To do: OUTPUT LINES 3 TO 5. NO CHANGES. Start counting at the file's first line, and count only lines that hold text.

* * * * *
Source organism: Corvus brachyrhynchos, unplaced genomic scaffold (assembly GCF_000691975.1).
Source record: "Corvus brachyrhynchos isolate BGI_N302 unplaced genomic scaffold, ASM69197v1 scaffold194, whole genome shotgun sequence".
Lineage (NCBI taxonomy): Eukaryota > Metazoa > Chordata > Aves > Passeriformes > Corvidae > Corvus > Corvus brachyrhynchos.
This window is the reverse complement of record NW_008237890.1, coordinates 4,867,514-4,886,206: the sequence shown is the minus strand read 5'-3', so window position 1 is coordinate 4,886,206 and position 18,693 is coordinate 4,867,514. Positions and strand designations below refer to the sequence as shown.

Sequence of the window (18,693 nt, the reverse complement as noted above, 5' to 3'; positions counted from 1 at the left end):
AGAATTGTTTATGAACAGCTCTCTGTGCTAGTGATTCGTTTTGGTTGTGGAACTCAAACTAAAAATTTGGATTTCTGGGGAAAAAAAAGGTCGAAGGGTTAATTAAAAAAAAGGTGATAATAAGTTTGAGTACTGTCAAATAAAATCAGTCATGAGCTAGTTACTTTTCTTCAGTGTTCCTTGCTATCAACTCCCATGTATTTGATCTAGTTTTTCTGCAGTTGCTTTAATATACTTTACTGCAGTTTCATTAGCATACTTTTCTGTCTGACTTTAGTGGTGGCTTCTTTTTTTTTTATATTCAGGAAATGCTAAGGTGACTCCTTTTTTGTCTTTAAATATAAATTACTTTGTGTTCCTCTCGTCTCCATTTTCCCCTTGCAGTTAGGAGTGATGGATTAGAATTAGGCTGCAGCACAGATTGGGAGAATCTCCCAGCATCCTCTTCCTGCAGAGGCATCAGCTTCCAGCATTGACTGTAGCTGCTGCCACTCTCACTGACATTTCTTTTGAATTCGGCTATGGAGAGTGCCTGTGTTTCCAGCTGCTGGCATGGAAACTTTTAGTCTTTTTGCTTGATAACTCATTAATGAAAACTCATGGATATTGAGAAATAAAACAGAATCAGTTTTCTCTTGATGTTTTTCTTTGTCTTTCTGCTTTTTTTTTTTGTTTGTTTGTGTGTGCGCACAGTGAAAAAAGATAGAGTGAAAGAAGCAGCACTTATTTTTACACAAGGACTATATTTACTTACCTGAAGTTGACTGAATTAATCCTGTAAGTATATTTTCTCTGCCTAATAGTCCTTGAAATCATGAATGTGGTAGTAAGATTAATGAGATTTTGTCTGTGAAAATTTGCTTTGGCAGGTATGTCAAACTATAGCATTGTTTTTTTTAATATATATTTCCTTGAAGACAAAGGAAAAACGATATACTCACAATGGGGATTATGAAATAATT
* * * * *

Lineage (NCBI taxonomy): Eukaryota > Metazoa > Chordata > Aves > Passeriformes > Corvidae > Corvus > Corvus brachyrhynchos.
This window is the reverse complement of record NW_008237890.1, coordinates 4,867,514-4,886,206: the sequence shown is the minus strand read 5'-3', so window position 1 is coordinate 4,886,206 and position 18,693 is coordinate 4,867,514. Positions and strand designations below refer to the sequence as shown.

Sequence of the window (18,693 nt, the reverse complement as noted above, 5' to 3'; positions counted from 1 at the left end):